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What medium do nerve impulses travel in ?

A nerve impulse must essentially travel within a nerve fiber. The transmission of neuronal signals is neither via electron transmissions as in electrical conductors nor photon based as in glass fibers. A nerve depends on ‘action potentials’. Membrane potential, a prerequisite, is a specific distribution of ions along the cell membrane of a nerve.

The involved ions here are,mainly,positively charged sodium ions and potassium ions  along with negatively charged chloride ions and organic anions. These ions have a specific distribution along the membrane and possess a balance which is upheld by permanently opened potassium channels and  a pump that exchanges sodium and potassium ions for energy, known as Na-K-ATPase. Two forces counteract each other : the accumulation of same electrical charges on one side (similar to a magnet, like charges repel each other) and the concentration of same particles on one side . The more you want to concentrate a particle on one side of a membrane, the more energy you need.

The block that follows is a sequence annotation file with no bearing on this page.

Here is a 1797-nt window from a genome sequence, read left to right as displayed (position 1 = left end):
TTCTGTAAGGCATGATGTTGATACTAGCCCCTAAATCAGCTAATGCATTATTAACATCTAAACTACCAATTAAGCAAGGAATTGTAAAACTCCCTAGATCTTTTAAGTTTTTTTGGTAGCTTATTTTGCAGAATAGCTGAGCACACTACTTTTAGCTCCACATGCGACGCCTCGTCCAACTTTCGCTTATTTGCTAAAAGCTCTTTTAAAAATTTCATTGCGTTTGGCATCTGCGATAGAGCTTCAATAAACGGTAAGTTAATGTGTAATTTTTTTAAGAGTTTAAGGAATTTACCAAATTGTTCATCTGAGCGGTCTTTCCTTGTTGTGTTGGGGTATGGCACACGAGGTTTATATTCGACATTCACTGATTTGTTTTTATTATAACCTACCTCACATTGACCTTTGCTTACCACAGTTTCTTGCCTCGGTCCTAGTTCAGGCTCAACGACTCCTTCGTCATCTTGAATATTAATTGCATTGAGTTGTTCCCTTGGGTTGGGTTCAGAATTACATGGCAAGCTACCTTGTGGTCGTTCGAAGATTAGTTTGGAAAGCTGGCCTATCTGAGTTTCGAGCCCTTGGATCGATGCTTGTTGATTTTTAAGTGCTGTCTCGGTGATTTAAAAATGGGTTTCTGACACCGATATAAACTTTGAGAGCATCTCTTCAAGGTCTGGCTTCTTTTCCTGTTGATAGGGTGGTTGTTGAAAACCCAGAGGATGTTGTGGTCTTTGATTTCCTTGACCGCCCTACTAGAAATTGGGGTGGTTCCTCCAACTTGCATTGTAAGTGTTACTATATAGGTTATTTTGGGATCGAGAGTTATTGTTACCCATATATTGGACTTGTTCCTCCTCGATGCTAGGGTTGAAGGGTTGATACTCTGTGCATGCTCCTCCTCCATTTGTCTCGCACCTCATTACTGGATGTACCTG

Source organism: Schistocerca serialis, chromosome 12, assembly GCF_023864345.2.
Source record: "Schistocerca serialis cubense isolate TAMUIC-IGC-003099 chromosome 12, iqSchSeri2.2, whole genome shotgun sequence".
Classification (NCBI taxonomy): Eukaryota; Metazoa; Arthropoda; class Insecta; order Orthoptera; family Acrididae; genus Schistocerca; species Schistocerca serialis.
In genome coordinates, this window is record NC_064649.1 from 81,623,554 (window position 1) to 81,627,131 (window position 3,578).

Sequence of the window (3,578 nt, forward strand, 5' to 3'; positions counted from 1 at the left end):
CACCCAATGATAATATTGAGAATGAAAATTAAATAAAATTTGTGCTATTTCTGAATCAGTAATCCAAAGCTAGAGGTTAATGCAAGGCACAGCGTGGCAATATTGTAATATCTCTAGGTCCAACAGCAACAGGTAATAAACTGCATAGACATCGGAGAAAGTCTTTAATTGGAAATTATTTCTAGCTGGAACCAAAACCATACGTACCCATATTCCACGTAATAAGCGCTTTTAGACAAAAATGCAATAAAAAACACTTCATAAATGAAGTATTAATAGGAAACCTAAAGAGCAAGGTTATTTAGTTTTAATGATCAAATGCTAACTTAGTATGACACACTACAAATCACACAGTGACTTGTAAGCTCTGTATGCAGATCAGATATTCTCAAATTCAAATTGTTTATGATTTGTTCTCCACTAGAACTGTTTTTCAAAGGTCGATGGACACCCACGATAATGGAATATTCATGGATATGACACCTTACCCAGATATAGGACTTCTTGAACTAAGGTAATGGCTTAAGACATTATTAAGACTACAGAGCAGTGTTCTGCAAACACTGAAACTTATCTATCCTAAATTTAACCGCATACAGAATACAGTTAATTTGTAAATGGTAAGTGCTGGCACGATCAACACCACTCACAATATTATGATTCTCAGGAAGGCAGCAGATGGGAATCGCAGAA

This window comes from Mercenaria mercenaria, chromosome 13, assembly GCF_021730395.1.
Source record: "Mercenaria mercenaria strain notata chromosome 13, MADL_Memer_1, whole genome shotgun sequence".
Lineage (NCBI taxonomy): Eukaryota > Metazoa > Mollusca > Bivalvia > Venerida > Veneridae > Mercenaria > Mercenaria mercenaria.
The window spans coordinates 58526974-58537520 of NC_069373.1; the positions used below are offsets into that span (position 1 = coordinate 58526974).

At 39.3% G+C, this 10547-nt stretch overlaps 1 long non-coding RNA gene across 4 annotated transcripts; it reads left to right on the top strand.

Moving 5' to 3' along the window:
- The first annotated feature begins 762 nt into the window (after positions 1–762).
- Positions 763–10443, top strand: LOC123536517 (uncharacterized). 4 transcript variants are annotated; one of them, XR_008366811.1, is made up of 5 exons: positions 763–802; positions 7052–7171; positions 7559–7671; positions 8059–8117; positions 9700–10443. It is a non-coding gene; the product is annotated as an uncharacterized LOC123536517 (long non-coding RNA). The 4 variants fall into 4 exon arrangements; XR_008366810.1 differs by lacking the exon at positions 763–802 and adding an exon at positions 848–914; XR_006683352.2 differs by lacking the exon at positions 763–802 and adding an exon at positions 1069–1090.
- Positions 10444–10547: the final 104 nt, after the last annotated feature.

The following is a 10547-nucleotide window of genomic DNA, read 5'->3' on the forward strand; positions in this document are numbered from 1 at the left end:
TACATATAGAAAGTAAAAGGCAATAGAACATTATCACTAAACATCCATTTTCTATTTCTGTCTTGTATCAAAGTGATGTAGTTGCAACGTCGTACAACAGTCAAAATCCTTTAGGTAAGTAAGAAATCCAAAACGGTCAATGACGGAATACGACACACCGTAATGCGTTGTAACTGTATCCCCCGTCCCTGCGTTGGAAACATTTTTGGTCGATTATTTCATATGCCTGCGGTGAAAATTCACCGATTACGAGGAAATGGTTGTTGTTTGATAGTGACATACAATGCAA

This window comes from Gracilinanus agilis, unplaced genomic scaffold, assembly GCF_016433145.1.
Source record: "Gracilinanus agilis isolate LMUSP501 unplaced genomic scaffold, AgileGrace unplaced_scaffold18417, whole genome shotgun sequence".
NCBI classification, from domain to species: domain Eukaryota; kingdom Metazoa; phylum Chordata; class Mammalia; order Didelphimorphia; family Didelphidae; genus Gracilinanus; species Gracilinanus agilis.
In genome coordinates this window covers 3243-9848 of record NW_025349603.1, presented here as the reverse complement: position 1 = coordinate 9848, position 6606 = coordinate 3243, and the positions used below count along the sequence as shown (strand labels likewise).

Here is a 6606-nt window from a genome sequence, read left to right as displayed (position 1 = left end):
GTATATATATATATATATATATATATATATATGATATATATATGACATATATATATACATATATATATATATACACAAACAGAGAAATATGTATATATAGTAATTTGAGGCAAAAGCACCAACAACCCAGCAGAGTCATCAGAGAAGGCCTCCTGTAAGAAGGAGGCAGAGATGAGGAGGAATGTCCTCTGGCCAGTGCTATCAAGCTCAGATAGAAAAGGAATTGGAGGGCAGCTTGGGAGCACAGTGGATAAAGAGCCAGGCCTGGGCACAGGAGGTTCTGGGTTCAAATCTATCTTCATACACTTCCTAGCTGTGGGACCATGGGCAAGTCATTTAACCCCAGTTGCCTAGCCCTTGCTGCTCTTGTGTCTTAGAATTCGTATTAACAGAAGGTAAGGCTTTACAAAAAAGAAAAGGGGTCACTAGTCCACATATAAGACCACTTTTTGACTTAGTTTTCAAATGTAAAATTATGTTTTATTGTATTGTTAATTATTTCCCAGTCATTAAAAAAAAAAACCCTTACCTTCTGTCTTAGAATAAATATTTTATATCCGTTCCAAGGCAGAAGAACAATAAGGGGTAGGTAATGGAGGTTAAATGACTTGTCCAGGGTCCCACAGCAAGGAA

Both of these aspects combine to form the ‘electrochemical potential’. Therefore, during the resting membrane potential, the inside of the cell is electrically negatively charged . The organic anions which can’t escape the cell far outweigh the sum of the charge of the potassium ions, hence the negative charge, while the outside of the membrane is positively charged and filled with sodium ions .

During action potential, voltage gated sodium channels (meaning channels that open when exposed to certain charges) open when exposed to a voltage higher than the opening threshold and let sodium ions cross the membrane because of the electrical and chemical gradient. The inward flow of positive charges inside the cell causes the voltage of the cell to become positive, a process called depolarisation. Neighboring voltage gated sodium channels are then activated from this increase in potential and the signal is transmitted along the membrane in one direction. An action potential is then ended by closing of the sodium channels due to positive voltage and the Na-K-ATPase pumps out all sodium ions that are still within the cell, causing the voltage to become negative ( known as repolarisation).



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